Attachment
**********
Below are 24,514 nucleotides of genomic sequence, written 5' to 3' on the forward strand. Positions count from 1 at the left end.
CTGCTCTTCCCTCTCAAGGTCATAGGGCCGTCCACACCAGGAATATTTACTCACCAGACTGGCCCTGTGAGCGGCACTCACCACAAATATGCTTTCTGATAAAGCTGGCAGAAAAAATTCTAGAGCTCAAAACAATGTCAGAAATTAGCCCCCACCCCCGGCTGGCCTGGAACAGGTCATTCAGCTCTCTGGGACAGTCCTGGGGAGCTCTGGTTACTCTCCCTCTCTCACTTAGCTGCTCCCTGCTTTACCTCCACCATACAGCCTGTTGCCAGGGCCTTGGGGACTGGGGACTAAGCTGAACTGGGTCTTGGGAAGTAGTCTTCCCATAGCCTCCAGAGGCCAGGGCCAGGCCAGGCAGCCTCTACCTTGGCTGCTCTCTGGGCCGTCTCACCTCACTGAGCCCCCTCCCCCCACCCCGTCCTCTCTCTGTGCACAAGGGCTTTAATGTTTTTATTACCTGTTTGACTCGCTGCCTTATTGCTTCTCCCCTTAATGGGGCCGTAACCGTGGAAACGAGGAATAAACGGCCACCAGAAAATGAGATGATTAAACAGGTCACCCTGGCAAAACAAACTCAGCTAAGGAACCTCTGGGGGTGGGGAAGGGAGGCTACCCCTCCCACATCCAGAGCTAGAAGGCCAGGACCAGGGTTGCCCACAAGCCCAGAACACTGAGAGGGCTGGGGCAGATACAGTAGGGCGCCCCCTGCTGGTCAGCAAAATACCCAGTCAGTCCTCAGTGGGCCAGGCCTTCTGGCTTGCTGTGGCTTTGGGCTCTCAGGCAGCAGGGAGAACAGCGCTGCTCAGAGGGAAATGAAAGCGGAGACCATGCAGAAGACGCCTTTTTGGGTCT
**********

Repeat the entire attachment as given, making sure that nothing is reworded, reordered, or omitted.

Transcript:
Below are 24,514 nucleotides of genomic sequence, written 5' to 3' on the forward strand. Positions count from 1 at the left end.
CTGCTCTTCCCTCTCAAGGTCATAGGGCCGTCCACACCAGGAATATTTACTCACCAGACTGGCCCTGTGAGCGGCACTCACCACAAATATGCTTTCTGATAAAGCTGGCAGAAAAAATTCTAGAGCTCAAAACAATGTCAGAAATTAGCCCCCACCCCCGGCTGGCCTGGAACAGGTCATTCAGCTCTCTGGGACAGTCCTGGGGAGCTCTGGTTACTCTCCCTCTCTCACTTAGCTGCTCCCTGCTTTACCTCCACCATACAGCCTGTTGCCAGGGCCTTGGGGACTGGGGACTAAGCTGAACTGGGTCTTGGGAAGTAGTCTTCCCATAGCCTCCAGAGGCCAGGGCCAGGCCAGGCAGCCTCTACCTTGGCTGCTCTCTGGGCCGTCTCACCTCACTGAGCCCCCTCCCCCCACCCCGTCCTCTCTCTGTGCACAAGGGCTTTAATGTTTTTATTACCTGTTTGACTCGCTGCCTTATTGCTTCTCCCCTTAATGGGGCCGTAACCGTGGAAACGAGGAATAAACGGCCACCAGAAAATGAGATGATTAAACAGGTCACCCTGGCAAAACAAACTCAGCTAAGGAACCTCTGGGGGTGGGGAAGGGAGGCTACCCCTCCCACATCCAGAGCTAGAAGGCCAGGACCAGGGTTGCCCACAAGCCCAGAACACTGAGAGGGCTGGGGCAGATACAGTAGGGCGCCCCCTGCTGGTCAGCAAAATACCCAGTCAGTCCTCAGTGGGCCAGGCCTTCTGGCTTGCTGTGGCTTTGGGCTCTCAGGCAGCAGGGAGAACAGCGCTGCTCAGAGGGAAATGAAAGCGGAGACCATGCAGAAGACGCCTTTTTGGGTCT